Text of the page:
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Haunts in South County, Stockton
Mark McCool, of Manteca is shown taking readings in 2010 at the Banta Inn. - photo by Photo Contributed

• The Banta Inn – The building stands alone – tucked along a set of railroad tracks in a desolate area outside of Tracy. And the story of how it came to be, and its subsequent history, makes this rural destination popular with weekenders traveling through the Central Valley an interesting – if not unnerving – stop. It was originally built by Frank Gallegos, an alleged member of Joaquin Murrieta’s band of outlaws – a group that migrated from Mexico to California’s Central Valley during the Gold Rush, attacking wagon trains and allegedly killing upwards of 40 people. The man believed to be Murrieta and his most notorious associate were eventually cornered and killed in Coalinga, and the site where the incident took place is a California historic landmark. His notoriety was so large that the group that killed him placed his severed head in a jar of alcohol and it was displayed in Mariposa County, Stockton and San Francisco. But that’s not where the Banta Inn gets truly interesting.

In the 1960s Frank’s youngest daughter, who had turned what was a store into a restaurant and bar, suffered a tragic loss when her husband Tony succumbed to a heart attack dying instantly. It was rumored that he used to play one-man poker and stack the coins inside of the register a certain way when business was slow. It appears that he still does so – witnesses have reported seeing somebody playing one-man poker and employees have reported seeing the change stacked neatly in the register even after they close the drawer. People have also seen Tony tending the bar. The jukebox has been known to start playing on its own regardless of whether it is plugged in. Glasses have flipped off of shelves. The ghost stories of the Banta Inn are as legendary as its outlaw past – the upstairs supposedly housed a bordello in its early days – and make for good conversation over a cold beer.

• Mountain Mike’s Pizza – While less rich in history than other local haunted landmarks, this popular Manteca eatery became a destination for local ghost hunters after it was reported that owner Jeff Liotard saw a full body apparition of what appeared to be previous owner Garth Adams – who had passed away shortly after selling the business – while alone inside one night. Naturally freaked out, Liotard called up groups that investigate paranormal activity, and a Manteca-based outfit – the California Ghost Chasers – set up shop for the night to see what they found out. What they discovered was truly interesting. By recording questions that they asked with very sensitive microphones, the group picked up several answers to those questions – a technique known as EVP or Electronic Voice Phenomena – that clearly stated that the name of whoever was present was named “Dave” and that they preferred to sit on one side of the booth over the other. There was also an audible knocking sound when it was requested at the booth where two of the investigators were sitting, and a night vision camera clearly showed that neither of them were responsible. The group publicly requested information about who “Dave” might be through local media, but so far has not received anything concrete.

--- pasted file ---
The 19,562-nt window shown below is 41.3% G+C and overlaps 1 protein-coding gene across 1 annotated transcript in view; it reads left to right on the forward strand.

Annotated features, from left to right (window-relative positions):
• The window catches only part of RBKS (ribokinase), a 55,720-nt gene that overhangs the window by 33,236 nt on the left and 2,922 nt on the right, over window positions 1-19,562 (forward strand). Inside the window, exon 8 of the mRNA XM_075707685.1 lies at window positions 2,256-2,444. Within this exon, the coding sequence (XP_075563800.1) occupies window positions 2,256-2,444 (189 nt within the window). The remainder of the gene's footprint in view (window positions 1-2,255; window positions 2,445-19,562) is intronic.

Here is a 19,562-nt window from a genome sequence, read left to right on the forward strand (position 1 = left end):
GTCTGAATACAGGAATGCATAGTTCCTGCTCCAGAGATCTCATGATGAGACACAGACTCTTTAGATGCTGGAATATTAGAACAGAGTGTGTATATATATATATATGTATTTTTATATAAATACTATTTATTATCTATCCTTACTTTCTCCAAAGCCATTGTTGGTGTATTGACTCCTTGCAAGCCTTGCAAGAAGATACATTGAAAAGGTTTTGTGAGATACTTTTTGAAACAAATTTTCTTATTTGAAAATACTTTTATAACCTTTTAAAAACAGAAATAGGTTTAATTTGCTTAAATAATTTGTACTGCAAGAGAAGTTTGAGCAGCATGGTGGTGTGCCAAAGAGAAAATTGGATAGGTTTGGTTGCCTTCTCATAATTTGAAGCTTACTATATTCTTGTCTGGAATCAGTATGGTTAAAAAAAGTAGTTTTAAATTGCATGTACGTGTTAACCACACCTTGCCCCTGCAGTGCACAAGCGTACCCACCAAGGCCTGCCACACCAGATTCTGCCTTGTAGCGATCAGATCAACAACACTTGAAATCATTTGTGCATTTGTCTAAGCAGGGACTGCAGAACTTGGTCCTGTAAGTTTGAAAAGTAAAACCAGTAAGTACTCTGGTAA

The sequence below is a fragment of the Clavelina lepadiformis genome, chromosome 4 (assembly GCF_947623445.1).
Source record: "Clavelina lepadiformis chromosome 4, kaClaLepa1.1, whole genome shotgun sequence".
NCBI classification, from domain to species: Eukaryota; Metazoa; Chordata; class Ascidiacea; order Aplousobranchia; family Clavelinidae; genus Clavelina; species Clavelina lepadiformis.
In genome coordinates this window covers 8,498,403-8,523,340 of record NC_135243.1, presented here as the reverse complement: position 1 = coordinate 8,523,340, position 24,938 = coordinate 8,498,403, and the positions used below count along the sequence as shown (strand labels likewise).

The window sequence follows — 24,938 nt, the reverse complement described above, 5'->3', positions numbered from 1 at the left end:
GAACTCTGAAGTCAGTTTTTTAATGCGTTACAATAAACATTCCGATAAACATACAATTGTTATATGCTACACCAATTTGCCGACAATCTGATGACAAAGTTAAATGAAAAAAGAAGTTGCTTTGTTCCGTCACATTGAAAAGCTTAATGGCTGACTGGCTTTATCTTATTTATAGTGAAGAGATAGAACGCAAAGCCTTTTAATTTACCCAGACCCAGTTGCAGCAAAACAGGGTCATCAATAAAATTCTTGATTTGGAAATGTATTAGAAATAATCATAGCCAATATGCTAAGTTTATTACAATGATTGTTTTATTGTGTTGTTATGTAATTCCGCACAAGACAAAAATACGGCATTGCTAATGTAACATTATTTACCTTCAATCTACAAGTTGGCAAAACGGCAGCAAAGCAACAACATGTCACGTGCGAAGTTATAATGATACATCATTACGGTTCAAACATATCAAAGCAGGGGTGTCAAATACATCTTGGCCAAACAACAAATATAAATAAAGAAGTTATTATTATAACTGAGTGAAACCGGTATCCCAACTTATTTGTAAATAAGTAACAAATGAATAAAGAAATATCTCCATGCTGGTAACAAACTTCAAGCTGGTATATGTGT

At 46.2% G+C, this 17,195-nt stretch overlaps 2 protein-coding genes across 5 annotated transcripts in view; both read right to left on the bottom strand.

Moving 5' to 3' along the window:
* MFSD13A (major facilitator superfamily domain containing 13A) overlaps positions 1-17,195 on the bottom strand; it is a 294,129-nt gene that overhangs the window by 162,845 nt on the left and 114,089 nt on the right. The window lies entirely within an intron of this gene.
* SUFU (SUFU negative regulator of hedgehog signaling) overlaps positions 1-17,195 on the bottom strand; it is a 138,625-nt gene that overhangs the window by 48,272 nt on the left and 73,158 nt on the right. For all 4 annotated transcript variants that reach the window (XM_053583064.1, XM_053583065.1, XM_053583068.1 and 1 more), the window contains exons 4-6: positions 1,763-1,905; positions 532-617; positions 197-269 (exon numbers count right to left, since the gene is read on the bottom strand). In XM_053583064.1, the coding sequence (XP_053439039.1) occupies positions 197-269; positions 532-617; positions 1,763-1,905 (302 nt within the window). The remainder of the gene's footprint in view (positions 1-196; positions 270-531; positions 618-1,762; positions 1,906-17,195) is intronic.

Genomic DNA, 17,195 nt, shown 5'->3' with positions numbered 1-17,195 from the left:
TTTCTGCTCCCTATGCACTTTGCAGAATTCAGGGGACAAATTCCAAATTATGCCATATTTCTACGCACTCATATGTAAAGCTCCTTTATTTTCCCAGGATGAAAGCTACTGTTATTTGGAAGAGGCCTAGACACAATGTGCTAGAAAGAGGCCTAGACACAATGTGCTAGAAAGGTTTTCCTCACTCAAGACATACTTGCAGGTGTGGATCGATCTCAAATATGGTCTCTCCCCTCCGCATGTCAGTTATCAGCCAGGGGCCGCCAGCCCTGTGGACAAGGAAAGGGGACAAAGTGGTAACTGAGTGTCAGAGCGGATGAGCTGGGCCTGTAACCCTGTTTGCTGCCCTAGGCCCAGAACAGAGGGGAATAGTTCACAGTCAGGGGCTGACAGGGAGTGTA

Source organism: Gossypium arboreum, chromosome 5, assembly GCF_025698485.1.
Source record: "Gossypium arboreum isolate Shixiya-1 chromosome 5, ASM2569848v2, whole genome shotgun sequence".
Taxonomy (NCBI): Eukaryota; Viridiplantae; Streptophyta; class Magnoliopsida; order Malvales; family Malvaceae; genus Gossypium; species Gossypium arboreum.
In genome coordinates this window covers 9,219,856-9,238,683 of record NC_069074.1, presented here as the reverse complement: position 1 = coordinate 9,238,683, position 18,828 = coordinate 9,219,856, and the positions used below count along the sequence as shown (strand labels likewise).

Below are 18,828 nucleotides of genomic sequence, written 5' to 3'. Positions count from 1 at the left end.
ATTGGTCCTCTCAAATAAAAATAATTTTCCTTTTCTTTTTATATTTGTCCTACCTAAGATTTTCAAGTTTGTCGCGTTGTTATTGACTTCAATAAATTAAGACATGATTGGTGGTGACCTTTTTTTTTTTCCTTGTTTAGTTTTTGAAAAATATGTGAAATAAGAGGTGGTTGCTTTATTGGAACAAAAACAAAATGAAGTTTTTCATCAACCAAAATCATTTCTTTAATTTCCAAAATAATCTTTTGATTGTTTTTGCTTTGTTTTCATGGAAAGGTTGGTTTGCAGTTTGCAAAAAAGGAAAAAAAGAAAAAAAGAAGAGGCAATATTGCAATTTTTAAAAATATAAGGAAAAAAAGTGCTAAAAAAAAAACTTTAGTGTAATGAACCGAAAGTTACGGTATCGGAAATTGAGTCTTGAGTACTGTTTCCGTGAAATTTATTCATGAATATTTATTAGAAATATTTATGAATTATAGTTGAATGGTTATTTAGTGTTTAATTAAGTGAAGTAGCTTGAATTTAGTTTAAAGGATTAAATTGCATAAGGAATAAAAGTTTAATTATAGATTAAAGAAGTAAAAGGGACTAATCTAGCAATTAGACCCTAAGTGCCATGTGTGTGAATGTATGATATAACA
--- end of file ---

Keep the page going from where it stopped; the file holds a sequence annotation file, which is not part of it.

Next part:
• Haunted Home on Pershing Avenue – It is one of more beautiful parts of Stockton with old architecture and tree-lined streets. But one home on Pershing Avenue across the street from Victory Park will forever carry a reputation as being haunted. Located at 1002 N. Pershing, the home – designed and owned by the same architect that designed the Stockton Hotel downtown – sits on the corner of Acacia Street and includes a beautiful stained glass window and an inviting walkway to the front door. It’s a true craftsman-style home. And anybody who grew up in Stockton speaks in hushed tones about how this particular home is haunted – never giving any specifics. Several groups have visited and performed various paranormal tests to see whether there are in fact any spirits present. The verdict? The Manteca-based group had a cameraman that was pushed while in the basement, and another outfit found that there was definitely something going on within those walls. What is it? Maybe it’s forever a Stockton mystery. But it makes for discussion when you pass by the beautiful property.

• Finley’s Bar and Grill – This spot on Airport Way has been featured on television for the strange and peculiar happenings that have included everything from the standard ghost happenings – footsteps, voices, changes in temperature – to things actually being ripped from the hands of an unwilling bartender. There have even been reports of lights coming out of a wall and floating in the room. The spot is popular with weekenders passing by on Airport Way and draws a diverse crowd, just like the paranormal stories that have come out of this charming haunt. The establishment is more than 100 years old, and when a Lathrop-based paranormal investigative group spent a night inside the bar, strange events like having a cell phone turn on by itself three times (it was previously turned off and subsequently turned off each time) and a large pot come crashing down off a wall stunned the group. An EVP voice stating “I’m right here” was also picked up.